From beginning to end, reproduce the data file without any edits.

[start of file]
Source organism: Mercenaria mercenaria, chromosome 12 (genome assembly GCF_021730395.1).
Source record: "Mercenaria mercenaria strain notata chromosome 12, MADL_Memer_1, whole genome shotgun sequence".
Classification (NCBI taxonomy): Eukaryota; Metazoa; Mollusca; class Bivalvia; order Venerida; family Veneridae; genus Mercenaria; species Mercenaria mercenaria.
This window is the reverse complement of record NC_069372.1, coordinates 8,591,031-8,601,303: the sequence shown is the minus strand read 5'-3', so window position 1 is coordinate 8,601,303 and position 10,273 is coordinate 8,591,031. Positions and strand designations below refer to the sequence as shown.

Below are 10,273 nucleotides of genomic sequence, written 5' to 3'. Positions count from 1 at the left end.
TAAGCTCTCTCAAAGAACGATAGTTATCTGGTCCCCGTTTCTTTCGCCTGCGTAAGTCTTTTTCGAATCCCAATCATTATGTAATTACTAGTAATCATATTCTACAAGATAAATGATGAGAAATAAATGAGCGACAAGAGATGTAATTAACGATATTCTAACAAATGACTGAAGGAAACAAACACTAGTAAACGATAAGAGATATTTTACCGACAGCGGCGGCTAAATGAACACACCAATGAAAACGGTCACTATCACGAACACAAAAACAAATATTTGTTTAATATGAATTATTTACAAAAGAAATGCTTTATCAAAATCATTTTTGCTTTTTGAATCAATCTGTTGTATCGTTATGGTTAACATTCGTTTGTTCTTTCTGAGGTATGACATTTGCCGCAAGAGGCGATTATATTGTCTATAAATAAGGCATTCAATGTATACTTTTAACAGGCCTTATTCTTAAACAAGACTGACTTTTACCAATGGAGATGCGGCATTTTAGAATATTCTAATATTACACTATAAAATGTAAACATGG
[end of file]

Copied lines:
Source organism: Mercenaria mercenaria, chromosome 12 (genome assembly GCF_021730395.1).
Source record: "Mercenaria mercenaria strain notata chromosome 12, MADL_Memer_1, whole genome shotgun sequence".
Classification (NCBI taxonomy): Eukaryota; Metazoa; Mollusca; class Bivalvia; order Venerida; family Veneridae; genus Mercenaria; species Mercenaria mercenaria.
This window is the reverse complement of record NC_069372.1, coordinates 8,591,031-8,601,303: the sequence shown is the minus strand read 5'-3', so window position 1 is coordinate 8,601,303 and position 10,273 is coordinate 8,591,031. Positions and strand designations below refer to the sequence as shown.

Below are 10,273 nucleotides of genomic sequence, written 5' to 3'. Positions count from 1 at the left end.
TAAGCTCTCTCAAAGAACGATAGTTATCTGGTCCCCGTTTCTTTCGCCTGCGTAAGTCTTTTTCGAATCCCAATCATTATGTAATTACTAGTAATCATATTCTACAAGATAAATGATGAGAAATAAATGAGCGACAAGAGATGTAATTAACGATATTCTAACAAATGACTGAAGGAAACAAACACTAGTAAACGATAAGAGATATTTTACCGACAGCGGCGGCTAAATGAACACACCAATGAAAACGGTCACTATCACGAACACAAAAACAAATATTTGTTTAATATGAATTATTTACAAAAGAAATGCTTTATCAAAATCATTTTTGCTTTTTGAATCAATCTGTTGTATCGTTATGGTTAACATTCGTTTGTTCTTTCTGAGGTATGACATTTGCCGCAAGAGGCGATTATATTGTCTATAAATAAGGCATTCAATGTATACTTTTAACAGGCCTTATTCTTAAACAAGACTGACTTTTACCAATGGAGATGCGGCATTTTAGAATATTCTAATATTACACTATAAAATGTAAACATGG